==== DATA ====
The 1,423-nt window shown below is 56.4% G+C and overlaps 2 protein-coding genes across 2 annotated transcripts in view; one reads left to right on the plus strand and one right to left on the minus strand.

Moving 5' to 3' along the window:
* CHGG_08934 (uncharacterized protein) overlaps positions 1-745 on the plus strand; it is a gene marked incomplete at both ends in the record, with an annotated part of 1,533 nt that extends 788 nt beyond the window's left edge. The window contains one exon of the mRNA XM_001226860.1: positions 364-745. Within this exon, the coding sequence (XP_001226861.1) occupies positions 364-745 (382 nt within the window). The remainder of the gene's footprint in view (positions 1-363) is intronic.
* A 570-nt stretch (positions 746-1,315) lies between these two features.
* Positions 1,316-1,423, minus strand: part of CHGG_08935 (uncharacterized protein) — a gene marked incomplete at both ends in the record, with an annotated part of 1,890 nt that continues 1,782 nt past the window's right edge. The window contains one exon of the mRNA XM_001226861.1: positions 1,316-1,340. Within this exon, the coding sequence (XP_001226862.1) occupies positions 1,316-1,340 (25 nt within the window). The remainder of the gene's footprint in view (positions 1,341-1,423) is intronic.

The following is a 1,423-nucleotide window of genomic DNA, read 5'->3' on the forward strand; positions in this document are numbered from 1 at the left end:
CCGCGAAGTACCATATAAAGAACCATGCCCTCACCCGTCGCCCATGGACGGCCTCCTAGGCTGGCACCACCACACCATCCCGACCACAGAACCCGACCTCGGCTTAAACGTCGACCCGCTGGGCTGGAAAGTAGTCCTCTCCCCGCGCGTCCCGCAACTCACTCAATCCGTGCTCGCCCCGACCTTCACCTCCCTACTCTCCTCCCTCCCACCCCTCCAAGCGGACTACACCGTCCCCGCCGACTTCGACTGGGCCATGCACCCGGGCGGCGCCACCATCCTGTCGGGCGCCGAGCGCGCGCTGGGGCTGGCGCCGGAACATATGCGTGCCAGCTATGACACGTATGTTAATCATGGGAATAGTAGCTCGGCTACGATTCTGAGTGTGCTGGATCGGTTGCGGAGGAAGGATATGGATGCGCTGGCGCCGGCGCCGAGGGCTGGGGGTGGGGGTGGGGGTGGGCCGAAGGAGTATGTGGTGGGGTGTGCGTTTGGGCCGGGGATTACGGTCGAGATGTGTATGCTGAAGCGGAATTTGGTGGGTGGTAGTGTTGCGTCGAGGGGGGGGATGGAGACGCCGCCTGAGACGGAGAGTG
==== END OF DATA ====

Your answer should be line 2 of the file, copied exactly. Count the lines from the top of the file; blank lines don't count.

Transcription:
Moving 5' to 3' along the window: